anthonybartram wrote:I'll check out that micro SD card.
I suspect you'll probably want a Class 6 or 10. (I believe there were compatibility issues with Class 10's, but I think that's been resolved now - although best to check/Google it beforehand.)
anthonybartram wrote:In future projects I've been thinking about including a crunched version. But the time spent QAing and betaing the uncrunched code was a bit high for me to take the risk of distributing a crunched version post beta ( it was not something on radar initially...). Also debugging field issues scares me a bit.
Yes, quite understand. The only
reason I crunch my programs (invariably with StrongBS) is because of the sometimes quite significant increase in performance. It can sometimes make the difference between an animation running at 30 fps or 60 fps. How I wish StrongBS was updated and bug-fixed - otherwise it'd be a fine tool. (Incidentally, one minor optimisation that StrongBS doesn't perform is converting hexadecimal constants to their decimal equivalents; ARM BBC BASIC seems to process the latter faster, in contrast to BBC BASIC for Windows which usually processes hex constants faster.)
I found there was visible jitter on the Raspberry Pi 1 when simply blanking the screen and performance dropped below 60hz.
I'm a bit surprised about the RPi 1; I thought (or read somewhere) that it was only about 20% slower than the RPi 2 (for RISC OS users). That said, the RPi 2, apart from a faster & higher clocked CPU (with larger L1 cache), also has significantly faster memory access. Personally, rightly or wrongly, I treat the RPi 2 as my 'minimum spec' machine, although I guess it really ought to be the RPi 1 (one of which I intend to acquire in the coming months).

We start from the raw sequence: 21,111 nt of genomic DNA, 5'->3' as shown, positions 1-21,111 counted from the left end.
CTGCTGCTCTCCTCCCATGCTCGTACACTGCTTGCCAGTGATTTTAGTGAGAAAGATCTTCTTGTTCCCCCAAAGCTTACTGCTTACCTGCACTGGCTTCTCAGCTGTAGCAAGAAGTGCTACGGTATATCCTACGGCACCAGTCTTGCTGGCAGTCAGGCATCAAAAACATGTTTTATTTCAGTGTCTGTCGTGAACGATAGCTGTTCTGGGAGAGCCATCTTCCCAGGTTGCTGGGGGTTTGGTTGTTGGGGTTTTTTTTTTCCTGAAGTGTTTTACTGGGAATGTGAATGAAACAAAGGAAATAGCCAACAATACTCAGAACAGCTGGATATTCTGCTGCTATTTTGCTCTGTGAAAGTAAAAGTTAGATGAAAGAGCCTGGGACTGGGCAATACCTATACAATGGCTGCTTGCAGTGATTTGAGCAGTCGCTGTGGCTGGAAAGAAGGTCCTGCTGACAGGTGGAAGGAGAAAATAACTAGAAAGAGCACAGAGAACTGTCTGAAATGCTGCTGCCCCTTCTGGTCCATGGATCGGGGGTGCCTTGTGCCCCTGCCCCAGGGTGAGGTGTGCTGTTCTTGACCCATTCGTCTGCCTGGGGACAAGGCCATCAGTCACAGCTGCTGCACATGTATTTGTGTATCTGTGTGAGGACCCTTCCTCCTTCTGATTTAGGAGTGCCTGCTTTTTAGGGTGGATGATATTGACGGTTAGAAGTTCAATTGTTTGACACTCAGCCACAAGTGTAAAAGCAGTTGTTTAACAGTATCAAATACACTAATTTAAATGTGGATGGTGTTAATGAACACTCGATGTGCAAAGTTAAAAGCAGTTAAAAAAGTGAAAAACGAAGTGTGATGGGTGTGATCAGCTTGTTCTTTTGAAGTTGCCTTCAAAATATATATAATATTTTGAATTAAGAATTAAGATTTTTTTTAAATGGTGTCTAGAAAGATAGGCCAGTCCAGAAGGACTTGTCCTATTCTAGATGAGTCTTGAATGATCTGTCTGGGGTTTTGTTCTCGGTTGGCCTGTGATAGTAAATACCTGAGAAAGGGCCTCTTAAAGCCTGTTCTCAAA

It seems on the slower machines, Pi 1 and Iyonix, the biggest performance drag is blitting large objects to the screen. The Iyonix seems visibly slower with whole screen operations.
Just thinking aloud: the RiscPC must have been a lot of fun with its 16 MHz memory bus...
That said on my next game I will likely be re-drawing the whole screen every time every frame. I think in that case, I will likely not support the Iyonix...
Perhaps some custom screen-clearing code would help matters as far as the Iyonix is concerned (not helpful if you want to keep things 100% BASIC).
I've played bugs and checked out some of your demos. The Lander style landscape is cool.
Bugs was just to get me back into ARM code.
That Lander thing was pretty much adapted from a BB4W program which in turn was originally written in ARM assembler in 1995 (back in my kebab-fuelled, bedsit dayz). I never did develop it into a game...
Are you going to try a sideways scroller?
I'd certainly like to, but lack of time is the problem for me at the moment (and I suspect it's going to get worse over the coming months).
I did play around with the soft scroll VDU call drawing rough 2D rocks along the bottom. Not sure if its of use however. If so I can e-mail it to you.
I think one way I'd approach it (if writing the game in BBC BASIC), and the way Jeroen Groendaal did it with his excellent Vapiki game, is to create (or load-in) a very long background sprite (say, 50*640 by 480) and plot in one fell swoop with a OS_SpriteOp call. That would be a pretty fast way of drawing a complex background (much faster of course than drawing tiles which how it usually tends to be done). I guess if you want a multi-layered background (e.g. for parallax scrolling) or an overlaid foreground then you might (if using purely BASIC & SpriteOp) be pretty much forced to plot masked sprites (unless you want entirely solid blocks), which can be frustratingly slow with SpriteOp, as you'll know already.
Come to think of it, I don't think I've ever seen a sideways-scrolling shoot-'em-up written in BBC BASIC before. Perhaps some exist, but haven't seen any.
It could be a first?